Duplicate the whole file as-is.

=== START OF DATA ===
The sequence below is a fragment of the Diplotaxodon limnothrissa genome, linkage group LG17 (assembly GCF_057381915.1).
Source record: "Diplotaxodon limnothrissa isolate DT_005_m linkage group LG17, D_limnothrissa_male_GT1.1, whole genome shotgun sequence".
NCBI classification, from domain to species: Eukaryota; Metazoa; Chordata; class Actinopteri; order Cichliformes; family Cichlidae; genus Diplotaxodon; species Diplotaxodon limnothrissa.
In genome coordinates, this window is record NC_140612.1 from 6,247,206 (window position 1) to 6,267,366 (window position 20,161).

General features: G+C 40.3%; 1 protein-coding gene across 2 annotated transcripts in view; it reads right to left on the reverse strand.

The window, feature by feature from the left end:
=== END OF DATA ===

The sequence below is a fragment of the Diplotaxodon limnothrissa genome, linkage group LG17 (assembly GCF_057381915.1).
Source record: "Diplotaxodon limnothrissa isolate DT_005_m linkage group LG17, D_limnothrissa_male_GT1.1, whole genome shotgun sequence".
NCBI classification, from domain to species: Eukaryota; Metazoa; Chordata; class Actinopteri; order Cichliformes; family Cichlidae; genus Diplotaxodon; species Diplotaxodon limnothrissa.
In genome coordinates, this window is record NC_140612.1 from 6,247,206 (window position 1) to 6,267,366 (window position 20,161).

General features: G+C 40.3%; 1 protein-coding gene across 2 annotated transcripts in view; it reads right to left on the reverse strand.

The window, feature by feature from the left end: